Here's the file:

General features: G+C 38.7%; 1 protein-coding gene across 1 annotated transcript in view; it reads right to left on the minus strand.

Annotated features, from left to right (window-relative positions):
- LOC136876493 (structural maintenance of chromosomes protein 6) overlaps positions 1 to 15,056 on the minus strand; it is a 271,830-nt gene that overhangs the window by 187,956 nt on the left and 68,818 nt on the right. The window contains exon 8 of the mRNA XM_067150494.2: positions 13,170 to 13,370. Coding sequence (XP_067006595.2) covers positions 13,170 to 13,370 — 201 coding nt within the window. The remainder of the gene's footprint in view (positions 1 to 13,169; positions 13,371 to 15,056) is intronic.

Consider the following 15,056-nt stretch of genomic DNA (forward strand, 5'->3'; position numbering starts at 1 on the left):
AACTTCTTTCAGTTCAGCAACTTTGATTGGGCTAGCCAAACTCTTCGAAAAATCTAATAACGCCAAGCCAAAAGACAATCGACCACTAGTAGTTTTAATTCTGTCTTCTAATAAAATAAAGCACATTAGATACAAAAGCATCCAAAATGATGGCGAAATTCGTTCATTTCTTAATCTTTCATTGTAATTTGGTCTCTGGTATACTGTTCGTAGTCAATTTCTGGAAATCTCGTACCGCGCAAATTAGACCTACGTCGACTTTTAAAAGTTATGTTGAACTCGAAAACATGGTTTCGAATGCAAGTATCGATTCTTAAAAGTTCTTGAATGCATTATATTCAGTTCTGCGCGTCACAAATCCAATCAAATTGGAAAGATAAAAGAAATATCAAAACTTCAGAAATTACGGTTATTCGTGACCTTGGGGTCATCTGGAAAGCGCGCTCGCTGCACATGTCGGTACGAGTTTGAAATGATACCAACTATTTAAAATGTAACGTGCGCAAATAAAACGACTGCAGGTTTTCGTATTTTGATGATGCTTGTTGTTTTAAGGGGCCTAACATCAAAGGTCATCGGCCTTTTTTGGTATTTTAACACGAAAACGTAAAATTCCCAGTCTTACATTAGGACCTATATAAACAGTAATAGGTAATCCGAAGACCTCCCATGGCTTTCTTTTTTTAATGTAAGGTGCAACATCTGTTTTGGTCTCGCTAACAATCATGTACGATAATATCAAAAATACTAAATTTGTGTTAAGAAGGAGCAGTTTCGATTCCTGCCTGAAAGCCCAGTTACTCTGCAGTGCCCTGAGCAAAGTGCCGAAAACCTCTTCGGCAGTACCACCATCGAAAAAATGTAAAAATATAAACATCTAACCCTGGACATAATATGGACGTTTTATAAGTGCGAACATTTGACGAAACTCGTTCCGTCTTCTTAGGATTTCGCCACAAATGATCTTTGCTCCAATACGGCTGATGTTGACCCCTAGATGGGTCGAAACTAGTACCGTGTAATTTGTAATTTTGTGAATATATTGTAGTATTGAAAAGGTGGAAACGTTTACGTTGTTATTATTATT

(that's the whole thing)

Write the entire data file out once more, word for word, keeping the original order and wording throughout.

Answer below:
General features: G+C 38.7%; 1 protein-coding gene across 1 annotated transcript in view; it reads right to left on the minus strand.

Annotated features, from left to right (window-relative positions):
- LOC136876493 (structural maintenance of chromosomes protein 6) overlaps positions 1 to 15,056 on the minus strand; it is a 271,830-nt gene that overhangs the window by 187,956 nt on the left and 68,818 nt on the right. The window contains exon 8 of the mRNA XM_067150494.2: positions 13,170 to 13,370. Coding sequence (XP_067006595.2) covers positions 13,170 to 13,370 — 201 coding nt within the window. The remainder of the gene's footprint in view (positions 1 to 13,169; positions 13,371 to 15,056) is intronic.

Consider the following 15,056-nt stretch of genomic DNA (forward strand, 5'->3'; position numbering starts at 1 on the left):
AACTTCTTTCAGTTCAGCAACTTTGATTGGGCTAGCCAAACTCTTCGAAAAATCTAATAACGCCAAGCCAAAAGACAATCGACCACTAGTAGTTTTAATTCTGTCTTCTAATAAAATAAAGCACATTAGATACAAAAGCATCCAAAATGATGGCGAAATTCGTTCATTTCTTAATCTTTCATTGTAATTTGGTCTCTGGTATACTGTTCGTAGTCAATTTCTGGAAATCTCGTACCGCGCAAATTAGACCTACGTCGACTTTTAAAAGTTATGTTGAACTCGAAAACATGGTTTCGAATGCAAGTATCGATTCTTAAAAGTTCTTGAATGCATTATATTCAGTTCTGCGCGTCACAAATCCAATCAAATTGGAAAGATAAAAGAAATATCAAAACTTCAGAAATTACGGTTATTCGTGACCTTGGGGTCATCTGGAAAGCGCGCTCGCTGCACATGTCGGTACGAGTTTGAAATGATACCAACTATTTAAAATGTAACGTGCGCAAATAAAACGACTGCAGGTTTTCGTATTTTGATGATGCTTGTTGTTTTAAGGGGCCTAACATCAAAGGTCATCGGCCTTTTTTGGTATTTTAACACGAAAACGTAAAATTCCCAGTCTTACATTAGGACCTATATAAACAGTAATAGGTAATCCGAAGACCTCCCATGGCTTTCTTTTTTTAATGTAAGGTGCAACATCTGTTTTGGTCTCGCTAACAATCATGTACGATAATATCAAAAATACTAAATTTGTGTTAAGAAGGAGCAGTTTCGATTCCTGCCTGAAAGCCCAGTTACTCTGCAGTGCCCTGAGCAAAGTGCCGAAAACCTCTTCGGCAGTACCACCATCGAAAAAATGTAAAAATATAAACATCTAACCCTGGACATAATATGGACGTTTTATAAGTGCGAACATTTGACGAAACTCGTTCCGTCTTCTTAGGATTTCGCCACAAATGATCTTTGCTCCAATACGGCTGATGTTGACCCCTAGATGGGTCGAAACTAGTACCGTGTAATTTGTAATTTTGTGAATATATTGTAGTATTGAAAAGGTGGAAACGTTTACGTTGTTATTATTATT